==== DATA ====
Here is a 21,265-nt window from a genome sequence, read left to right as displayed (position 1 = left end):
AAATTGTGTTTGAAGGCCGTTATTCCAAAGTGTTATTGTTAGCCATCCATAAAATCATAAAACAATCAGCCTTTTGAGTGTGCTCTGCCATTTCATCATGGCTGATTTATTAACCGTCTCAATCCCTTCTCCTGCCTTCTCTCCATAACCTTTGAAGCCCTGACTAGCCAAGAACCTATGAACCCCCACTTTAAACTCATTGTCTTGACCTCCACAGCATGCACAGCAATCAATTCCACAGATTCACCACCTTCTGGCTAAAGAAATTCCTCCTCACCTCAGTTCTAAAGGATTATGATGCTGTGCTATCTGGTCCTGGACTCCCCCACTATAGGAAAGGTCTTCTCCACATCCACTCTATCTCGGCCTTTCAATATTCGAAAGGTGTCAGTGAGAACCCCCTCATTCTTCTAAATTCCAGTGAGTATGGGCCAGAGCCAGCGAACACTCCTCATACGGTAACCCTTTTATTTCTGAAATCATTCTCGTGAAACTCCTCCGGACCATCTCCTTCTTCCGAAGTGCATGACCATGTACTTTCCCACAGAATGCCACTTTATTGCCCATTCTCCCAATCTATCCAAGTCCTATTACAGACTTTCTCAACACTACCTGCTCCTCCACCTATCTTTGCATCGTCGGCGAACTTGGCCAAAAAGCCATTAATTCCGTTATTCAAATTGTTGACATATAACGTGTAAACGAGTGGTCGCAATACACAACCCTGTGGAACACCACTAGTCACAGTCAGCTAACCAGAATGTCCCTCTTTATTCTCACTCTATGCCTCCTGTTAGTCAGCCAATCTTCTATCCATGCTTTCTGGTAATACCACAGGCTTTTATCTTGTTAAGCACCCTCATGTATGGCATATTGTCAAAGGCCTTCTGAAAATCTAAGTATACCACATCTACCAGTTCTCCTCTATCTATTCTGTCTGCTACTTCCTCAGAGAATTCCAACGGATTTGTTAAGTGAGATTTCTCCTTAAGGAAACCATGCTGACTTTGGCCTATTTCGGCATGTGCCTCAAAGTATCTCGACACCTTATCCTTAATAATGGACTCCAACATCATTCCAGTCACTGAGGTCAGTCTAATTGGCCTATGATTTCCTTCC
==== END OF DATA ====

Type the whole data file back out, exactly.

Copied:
Here is a 21,265-nt window from a genome sequence, read left to right as displayed (position 1 = left end):
AAATTGTGTTTGAAGGCCGTTATTCCAAAGTGTTATTGTTAGCCATCCATAAAATCATAAAACAATCAGCCTTTTGAGTGTGCTCTGCCATTTCATCATGGCTGATTTATTAACCGTCTCAATCCCTTCTCCTGCCTTCTCTCCATAACCTTTGAAGCCCTGACTAGCCAAGAACCTATGAACCCCCACTTTAAACTCATTGTCTTGACCTCCACAGCATGCACAGCAATCAATTCCACAGATTCACCACCTTCTGGCTAAAGAAATTCCTCCTCACCTCAGTTCTAAAGGATTATGATGCTGTGCTATCTGGTCCTGGACTCCCCCACTATAGGAAAGGTCTTCTCCACATCCACTCTATCTCGGCCTTTCAATATTCGAAAGGTGTCAGTGAGAACCCCCTCATTCTTCTAAATTCCAGTGAGTATGGGCCAGAGCCAGCGAACACTCCTCATACGGTAACCCTTTTATTTCTGAAATCATTCTCGTGAAACTCCTCCGGACCATCTCCTTCTTCCGAAGTGCATGACCATGTACTTTCCCACAGAATGCCACTTTATTGCCCATTCTCCCAATCTATCCAAGTCCTATTACAGACTTTCTCAACACTACCTGCTCCTCCACCTATCTTTGCATCGTCGGCGAACTTGGCCAAAAAGCCATTAATTCCGTTATTCAAATTGTTGACATATAACGTGTAAACGAGTGGTCGCAATACACAACCCTGTGGAACACCACTAGTCACAGTCAGCTAACCAGAATGTCCCTCTTTATTCTCACTCTATGCCTCCTGTTAGTCAGCCAATCTTCTATCCATGCTTTCTGGTAATACCACAGGCTTTTATCTTGTTAAGCACCCTCATGTATGGCATATTGTCAAAGGCCTTCTGAAAATCTAAGTATACCACATCTACCAGTTCTCCTCTATCTATTCTGTCTGCTACTTCCTCAGAGAATTCCAACGGATTTGTTAAGTGAGATTTCTCCTTAAGGAAACCATGCTGACTTTGGCCTATTTCGGCATGTGCCTCAAAGTATCTCGACACCTTATCCTTAATAATGGACTCCAACATCATTCCAGTCACTGAGGTCAGTCTAATTGGCCTATGATTTCCTTCC